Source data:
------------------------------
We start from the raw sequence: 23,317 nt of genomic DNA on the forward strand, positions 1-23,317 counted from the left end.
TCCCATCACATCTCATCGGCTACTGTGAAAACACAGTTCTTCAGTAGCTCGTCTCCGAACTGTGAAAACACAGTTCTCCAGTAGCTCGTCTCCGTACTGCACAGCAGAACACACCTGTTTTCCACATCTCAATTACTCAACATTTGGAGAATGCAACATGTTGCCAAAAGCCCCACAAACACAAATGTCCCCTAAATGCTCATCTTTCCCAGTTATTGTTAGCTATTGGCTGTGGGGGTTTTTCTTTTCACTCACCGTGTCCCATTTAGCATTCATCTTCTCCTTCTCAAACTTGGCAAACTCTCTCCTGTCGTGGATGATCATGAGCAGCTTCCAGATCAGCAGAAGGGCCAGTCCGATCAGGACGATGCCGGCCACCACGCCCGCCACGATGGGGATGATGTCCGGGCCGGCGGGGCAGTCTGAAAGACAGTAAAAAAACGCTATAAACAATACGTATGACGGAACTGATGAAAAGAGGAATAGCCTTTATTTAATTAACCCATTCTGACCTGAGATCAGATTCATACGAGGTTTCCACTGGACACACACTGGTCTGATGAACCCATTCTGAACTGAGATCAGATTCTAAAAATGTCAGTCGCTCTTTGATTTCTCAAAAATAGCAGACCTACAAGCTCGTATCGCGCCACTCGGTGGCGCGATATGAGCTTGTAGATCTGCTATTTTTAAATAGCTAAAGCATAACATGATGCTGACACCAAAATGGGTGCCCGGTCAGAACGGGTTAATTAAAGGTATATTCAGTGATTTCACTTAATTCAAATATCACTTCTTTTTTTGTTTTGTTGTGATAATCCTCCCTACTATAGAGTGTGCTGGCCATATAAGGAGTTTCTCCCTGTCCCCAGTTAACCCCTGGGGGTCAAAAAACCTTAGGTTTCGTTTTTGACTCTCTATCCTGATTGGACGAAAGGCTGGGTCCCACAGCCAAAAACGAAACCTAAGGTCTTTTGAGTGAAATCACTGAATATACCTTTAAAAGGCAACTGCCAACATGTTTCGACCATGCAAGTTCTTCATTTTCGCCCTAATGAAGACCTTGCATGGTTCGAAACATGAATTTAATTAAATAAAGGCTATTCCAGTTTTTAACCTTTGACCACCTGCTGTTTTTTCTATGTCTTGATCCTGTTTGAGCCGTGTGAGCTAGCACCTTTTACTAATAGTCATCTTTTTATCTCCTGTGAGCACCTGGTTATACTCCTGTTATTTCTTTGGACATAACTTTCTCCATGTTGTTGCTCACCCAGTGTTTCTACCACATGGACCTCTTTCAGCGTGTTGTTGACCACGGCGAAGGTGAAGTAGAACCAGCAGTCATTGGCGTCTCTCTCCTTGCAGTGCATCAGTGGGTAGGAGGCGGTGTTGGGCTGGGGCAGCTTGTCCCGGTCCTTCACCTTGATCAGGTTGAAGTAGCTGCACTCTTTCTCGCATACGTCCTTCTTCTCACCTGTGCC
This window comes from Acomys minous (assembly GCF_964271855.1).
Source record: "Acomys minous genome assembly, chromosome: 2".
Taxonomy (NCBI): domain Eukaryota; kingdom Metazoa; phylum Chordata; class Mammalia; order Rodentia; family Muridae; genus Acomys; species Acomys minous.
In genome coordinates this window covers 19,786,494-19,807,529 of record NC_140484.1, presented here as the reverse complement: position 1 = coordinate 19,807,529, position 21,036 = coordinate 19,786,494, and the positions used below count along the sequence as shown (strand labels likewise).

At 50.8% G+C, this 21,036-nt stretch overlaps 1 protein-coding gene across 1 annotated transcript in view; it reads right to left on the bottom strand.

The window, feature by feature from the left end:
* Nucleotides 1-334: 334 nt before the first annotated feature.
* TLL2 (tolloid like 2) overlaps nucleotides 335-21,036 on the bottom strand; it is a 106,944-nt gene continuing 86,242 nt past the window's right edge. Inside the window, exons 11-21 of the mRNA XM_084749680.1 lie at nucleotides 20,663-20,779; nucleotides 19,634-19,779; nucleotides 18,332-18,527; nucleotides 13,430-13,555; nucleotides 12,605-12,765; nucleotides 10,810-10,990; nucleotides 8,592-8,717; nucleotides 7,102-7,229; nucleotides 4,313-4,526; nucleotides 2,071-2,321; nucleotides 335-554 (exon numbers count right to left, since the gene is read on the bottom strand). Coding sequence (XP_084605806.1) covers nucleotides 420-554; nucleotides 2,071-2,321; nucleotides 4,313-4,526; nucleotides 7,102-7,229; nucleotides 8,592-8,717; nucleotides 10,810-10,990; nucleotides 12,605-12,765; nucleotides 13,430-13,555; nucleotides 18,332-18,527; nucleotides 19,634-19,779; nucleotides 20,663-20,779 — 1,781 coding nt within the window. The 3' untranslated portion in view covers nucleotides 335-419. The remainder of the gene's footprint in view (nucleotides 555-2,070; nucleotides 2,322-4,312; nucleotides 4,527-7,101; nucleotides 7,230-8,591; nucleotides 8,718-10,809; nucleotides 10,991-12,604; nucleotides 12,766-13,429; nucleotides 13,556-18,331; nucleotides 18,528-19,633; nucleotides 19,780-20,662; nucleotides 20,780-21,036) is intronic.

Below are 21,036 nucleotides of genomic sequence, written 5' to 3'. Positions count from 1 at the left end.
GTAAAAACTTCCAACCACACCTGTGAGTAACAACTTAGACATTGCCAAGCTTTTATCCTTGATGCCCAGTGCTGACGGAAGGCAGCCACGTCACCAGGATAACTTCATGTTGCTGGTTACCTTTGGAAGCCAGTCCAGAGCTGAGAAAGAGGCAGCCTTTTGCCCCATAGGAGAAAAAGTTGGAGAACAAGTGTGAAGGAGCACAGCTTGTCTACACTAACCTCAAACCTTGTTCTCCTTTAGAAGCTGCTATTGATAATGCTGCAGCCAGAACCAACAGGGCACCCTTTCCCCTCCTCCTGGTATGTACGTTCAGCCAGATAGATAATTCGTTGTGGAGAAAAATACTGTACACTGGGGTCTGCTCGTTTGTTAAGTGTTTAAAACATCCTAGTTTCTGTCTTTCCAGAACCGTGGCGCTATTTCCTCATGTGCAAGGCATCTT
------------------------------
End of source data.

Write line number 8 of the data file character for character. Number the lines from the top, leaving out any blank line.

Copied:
The window, feature by feature from the left end: